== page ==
Today at the FX panel for its upcoming show Legion, creator Noah Hawley as well as producers Lauren Shuler Donner and Jeph Loeb (and the cast including Dan Stevens, Rachel Keller, Jean Smart, and more) were on hand to talk about the ambitious series. Having seen the first two episodes, I can say that Legion is one of the boldest series FX has ever set out to make, especially regarding the visual style and the way it tells its story. Though it’s a show where you aren’t always certain what is real and what’s in David Haller’s (Stevens) mind, it feels true to his experience, which Hawley said is what they were trying to accomplish. As he put it, it’s a love story first, and then they put the genre back in. And though the line between reality and hallucination is ever-changing, they aren’t looking to hide things or trick viewers — while we may not understand what’s happening at the beginning, by the end of the first season we’ll know what’s going on.
Speaking of genre though, Legion is of course based on a comic book property, one tied to the X-Men world (in the comic, David Haller is the son of Professor Xavier). Though Legion was initially going to be a part of the X-Men cinematic universe, that’s in some doubt moving forward because of comments Hawley has said in the past. During the panel, Loeb and Donner were asked if the series would kick off a Marvel franchise on FX like DC has done on the CW, or Marvel has done with Netflix. The answer was a very resounding no, however, it is (as Donner put it) a chance to bring X-Men to television that aren’t going to be used in the film franchise, and to focus more on characters.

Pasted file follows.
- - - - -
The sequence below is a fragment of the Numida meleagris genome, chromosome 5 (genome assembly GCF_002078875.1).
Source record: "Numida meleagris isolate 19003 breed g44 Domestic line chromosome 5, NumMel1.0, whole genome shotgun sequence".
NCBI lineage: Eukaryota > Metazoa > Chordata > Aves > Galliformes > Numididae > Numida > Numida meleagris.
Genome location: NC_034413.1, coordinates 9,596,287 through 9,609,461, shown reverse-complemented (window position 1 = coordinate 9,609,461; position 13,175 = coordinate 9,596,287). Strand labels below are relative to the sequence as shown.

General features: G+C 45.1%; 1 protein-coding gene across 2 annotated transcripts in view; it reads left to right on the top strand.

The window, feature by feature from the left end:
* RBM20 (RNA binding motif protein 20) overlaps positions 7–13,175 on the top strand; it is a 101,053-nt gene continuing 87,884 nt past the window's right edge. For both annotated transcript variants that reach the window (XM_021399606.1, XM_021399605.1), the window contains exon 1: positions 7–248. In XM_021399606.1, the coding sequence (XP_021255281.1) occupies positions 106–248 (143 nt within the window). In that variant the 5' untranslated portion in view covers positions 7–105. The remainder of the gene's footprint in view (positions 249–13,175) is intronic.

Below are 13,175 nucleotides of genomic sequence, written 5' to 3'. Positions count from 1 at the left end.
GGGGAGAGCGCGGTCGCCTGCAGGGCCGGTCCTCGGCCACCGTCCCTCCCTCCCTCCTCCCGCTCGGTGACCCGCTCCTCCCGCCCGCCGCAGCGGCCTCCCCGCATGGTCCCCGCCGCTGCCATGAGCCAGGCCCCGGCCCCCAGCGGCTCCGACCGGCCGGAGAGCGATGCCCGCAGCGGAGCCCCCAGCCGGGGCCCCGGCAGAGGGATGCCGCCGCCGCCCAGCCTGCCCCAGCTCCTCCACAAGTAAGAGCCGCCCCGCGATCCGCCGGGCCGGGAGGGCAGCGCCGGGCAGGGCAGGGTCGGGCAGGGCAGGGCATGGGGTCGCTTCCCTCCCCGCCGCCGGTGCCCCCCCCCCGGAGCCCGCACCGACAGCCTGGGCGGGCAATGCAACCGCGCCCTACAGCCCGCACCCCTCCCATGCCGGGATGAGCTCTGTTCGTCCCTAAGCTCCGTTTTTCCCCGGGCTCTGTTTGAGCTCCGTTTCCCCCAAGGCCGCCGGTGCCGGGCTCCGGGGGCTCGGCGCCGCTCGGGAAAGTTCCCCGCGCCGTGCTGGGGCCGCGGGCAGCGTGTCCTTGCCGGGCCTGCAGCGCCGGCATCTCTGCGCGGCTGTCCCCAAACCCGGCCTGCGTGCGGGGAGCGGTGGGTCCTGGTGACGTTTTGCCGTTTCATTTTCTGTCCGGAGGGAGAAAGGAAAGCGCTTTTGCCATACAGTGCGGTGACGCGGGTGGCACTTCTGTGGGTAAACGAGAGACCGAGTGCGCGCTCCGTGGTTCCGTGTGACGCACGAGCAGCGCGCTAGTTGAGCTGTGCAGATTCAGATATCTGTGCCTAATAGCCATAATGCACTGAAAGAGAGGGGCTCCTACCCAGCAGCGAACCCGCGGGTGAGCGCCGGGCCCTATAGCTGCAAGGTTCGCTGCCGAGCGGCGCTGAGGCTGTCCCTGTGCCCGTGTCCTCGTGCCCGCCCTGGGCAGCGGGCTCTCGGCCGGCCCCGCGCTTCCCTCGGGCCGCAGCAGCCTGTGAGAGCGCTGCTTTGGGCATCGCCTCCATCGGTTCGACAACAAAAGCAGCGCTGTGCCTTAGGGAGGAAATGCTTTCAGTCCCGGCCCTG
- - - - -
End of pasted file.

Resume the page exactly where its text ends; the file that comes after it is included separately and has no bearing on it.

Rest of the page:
Loeb added that they’re just interested in telling good stories, and that Legion “redefines the genre in a new way.” In response to questions about us being at Peak Superhero, Loeb noted that this isn’t a question that’s asked about cop shows, legal procedurals, etc. But beyond that, their approach to storytelling is that “we don’t start out from a place where this is a person defined by their powers, it’s about a character.” He added that “X-Men is a world where you can bend the rules a lot,” and there are many stories to tell that aren’t just about saving the world.
Right now, David Haller is the only character in the show from the comics, but Hawley said others many appear. But what the X-Men universe provides, according to Hawley, is that “it’s about outsiders who are defined one way by society, and finding their power, both literally and as people.” It’s also, he said, about a transition, and going from a man thinking he has a mental illness to discovering he actually has abilities that empower him. Hawley added that many of the powers on the show will mirror the issues the individuals have, like how the character Syd can’t touch people because of her abilities, so she’s diagnosed as anti-social, so then she becomes so.
The creators are hoping that people will be coming to Legion because of Hawley and the cast, and not necessarily because they’re looking to see a Marvel franchise show (and it is definitely not what people will be expecting on that front). “We’re ambitious, we just wanted to tell the biggest story” Hawley said.
Legion premieres Wednesday, February 8th on FX.